Wineries go dry, but not how you think
For thousands of years, vintners have sought out the perfect region, the perfect soil and the perfect climate for growing grapes.
Quantity rarely trumped quality, and a given vintage’s worth and character was directly related to the climatic conditions of the year in which it was produced.
There exists an almost mythological significance to some of the vines from various geographic locations throughout the world. Famous regions are thought to imbue the fruit with the ineffable qualities of the land itself.
Much of this is changing. In an age of market forces and corporate growers, a large portion of the wine industry has been less concerned with the romance of old-world viticulture.
To maximize profit, many wineries irrigate to ensure a certain production, a relatively new practice in the history of the craft. It wasn’t until the early 1970s that the first irrigation system was built in Napa.
But John Paul, winemaker and owner of Cameron Winery in Dundee, believes passionately in doing things the old way. After a stint at the University of California at Berkeley, where he studied marine biology, Paul switched gears and made his way to the Napa Valley to learn the art of winemaking.
Always a champion of sustainability and sound environmental policy, he brought his ideals to Oregon, where he began his present endeavor — Cameron.
He was committed to dry-farming his vineyards from the beginning.
“On average, it takes about twice as long to establish a vineyard using dry farm practices versus irrigation,” Paul says, “but the result is a heartier, stronger fruit.”
Heartier indeed; some of Cameron’s vines reach 25 feet down into the earth to find water. “Even physiologically the plant is different. Our leaves aren’t as lush and green because the plant can’t afford to be physiologically wasteful. The taste is different too, but that’s a whole other story.”
Paul took his ideals one step further, and several years ago started the Deep Roots Coalition, a group of several Oregon wineries that follow the same concepts.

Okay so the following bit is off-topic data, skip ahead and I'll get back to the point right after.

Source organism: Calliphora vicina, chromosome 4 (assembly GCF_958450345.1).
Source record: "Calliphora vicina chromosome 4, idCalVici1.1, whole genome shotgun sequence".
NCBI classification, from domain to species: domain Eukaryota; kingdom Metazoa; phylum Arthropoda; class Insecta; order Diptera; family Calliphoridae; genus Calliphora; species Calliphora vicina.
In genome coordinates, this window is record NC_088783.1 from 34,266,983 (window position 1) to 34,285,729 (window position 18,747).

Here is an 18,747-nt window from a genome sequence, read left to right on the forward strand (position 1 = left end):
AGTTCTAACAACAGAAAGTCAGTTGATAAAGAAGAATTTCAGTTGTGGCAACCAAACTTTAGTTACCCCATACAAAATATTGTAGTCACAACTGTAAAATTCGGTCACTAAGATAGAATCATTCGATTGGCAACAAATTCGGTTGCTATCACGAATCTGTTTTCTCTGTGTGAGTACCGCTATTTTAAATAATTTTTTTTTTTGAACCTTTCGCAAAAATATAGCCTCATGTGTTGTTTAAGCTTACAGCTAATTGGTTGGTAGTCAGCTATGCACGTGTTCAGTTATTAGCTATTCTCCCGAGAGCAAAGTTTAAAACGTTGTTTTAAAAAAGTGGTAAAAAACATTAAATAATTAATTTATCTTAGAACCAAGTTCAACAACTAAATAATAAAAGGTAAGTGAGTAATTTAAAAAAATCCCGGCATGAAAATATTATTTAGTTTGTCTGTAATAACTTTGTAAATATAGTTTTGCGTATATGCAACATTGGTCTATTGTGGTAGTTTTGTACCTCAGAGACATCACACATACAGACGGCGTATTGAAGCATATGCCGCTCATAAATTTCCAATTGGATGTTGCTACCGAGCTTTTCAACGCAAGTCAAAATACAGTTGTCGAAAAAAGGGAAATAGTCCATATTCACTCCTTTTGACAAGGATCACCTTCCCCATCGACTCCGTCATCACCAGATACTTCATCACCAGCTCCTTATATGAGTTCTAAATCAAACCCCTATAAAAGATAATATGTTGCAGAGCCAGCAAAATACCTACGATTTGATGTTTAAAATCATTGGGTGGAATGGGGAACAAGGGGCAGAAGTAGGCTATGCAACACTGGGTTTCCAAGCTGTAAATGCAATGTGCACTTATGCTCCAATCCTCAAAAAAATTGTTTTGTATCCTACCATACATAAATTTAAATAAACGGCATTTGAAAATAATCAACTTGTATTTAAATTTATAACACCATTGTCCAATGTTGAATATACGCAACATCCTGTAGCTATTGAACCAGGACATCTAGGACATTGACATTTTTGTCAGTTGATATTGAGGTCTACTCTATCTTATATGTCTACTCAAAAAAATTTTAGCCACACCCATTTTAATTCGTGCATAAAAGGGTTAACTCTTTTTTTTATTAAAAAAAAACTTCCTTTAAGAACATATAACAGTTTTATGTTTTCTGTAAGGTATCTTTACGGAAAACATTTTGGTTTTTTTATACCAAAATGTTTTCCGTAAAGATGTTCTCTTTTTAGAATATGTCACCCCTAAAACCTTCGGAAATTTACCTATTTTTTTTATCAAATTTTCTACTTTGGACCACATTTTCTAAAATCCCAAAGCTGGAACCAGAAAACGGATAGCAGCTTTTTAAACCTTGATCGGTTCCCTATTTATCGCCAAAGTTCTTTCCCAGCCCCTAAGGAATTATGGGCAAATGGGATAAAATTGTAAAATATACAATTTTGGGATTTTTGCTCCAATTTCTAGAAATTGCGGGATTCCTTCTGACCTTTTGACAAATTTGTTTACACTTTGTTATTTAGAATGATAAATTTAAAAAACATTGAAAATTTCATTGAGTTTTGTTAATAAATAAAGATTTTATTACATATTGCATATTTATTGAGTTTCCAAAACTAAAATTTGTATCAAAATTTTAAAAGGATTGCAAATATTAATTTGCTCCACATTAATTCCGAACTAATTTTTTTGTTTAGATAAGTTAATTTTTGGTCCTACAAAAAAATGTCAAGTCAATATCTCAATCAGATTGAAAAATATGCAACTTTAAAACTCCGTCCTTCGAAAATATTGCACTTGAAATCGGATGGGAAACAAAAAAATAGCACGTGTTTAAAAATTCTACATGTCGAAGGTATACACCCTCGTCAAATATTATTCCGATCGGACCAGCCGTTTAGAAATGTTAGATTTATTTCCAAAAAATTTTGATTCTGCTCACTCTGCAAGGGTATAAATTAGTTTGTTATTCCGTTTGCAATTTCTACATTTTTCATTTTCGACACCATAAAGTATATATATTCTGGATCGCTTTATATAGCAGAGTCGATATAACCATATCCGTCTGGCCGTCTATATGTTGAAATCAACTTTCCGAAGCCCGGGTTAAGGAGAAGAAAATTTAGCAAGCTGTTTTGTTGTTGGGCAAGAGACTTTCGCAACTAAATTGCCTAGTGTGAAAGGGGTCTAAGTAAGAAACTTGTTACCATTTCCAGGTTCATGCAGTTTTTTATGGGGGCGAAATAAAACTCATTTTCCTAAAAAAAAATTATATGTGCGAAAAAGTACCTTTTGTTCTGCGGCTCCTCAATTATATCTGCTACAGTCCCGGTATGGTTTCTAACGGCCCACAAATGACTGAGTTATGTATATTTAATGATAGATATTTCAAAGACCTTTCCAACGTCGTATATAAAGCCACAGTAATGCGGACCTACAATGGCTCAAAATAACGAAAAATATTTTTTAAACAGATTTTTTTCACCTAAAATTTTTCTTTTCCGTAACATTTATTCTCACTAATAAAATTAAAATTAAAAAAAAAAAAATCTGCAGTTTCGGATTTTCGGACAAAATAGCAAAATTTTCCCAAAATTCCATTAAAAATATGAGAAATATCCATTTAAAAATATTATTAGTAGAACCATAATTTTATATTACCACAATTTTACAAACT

“Part of being a winemaker is being a good steward of the land; water is a very finite resource in Oregon, and abuse will imperil the future of the Oregon wine industry,” Paul says.
Deep Roots members include Cameron Winery, Evesham Wood, Brickhouse, Beaux Freres, Patricia Green, Thomas Winery, J. Christopher Winery, Eyrie Vineyards and Westry Wines. But the group is by no means exclusive.
“Not every dry-farmed vineyard in Oregon is a member, but anyone who agrees with our philosophy should join,” Paul says. For him, grape growing should be based on its traditional roots: “It’s all about soil, weather and luck.”
John Devoe is executive director of Waterwatch of Oregon, a Portland-based nonprofit concerned with river flow levels, and is well-versed in Oregon’s water issues.
“Some farmers are doing things right, like developing drip irrigation methods and the dry-farming techniques like Deep Roots Coalition, and water issues are different from region to region,” he says. “But it’s a myth to believe there is excess water we can just dole out.”
For the consumer, buying a sustainably raised wine can be difficult.
Some producers state nonirrigated or dry-framed on their labels, but others don’t, even if they practice environmentally friendly growing habits.
Ultimately, consumer choices drive success or failure in the industry, but the stigma of elitism in the wine world can scare the average wine buyer from asking too many questions.
Paul, a self-described wine geek, says the answer is simple: “My advice is this: Get to know your wine merchant — don’t be intimidated. If they don’t know if the grapes are dry-farmed, tell them to find out.”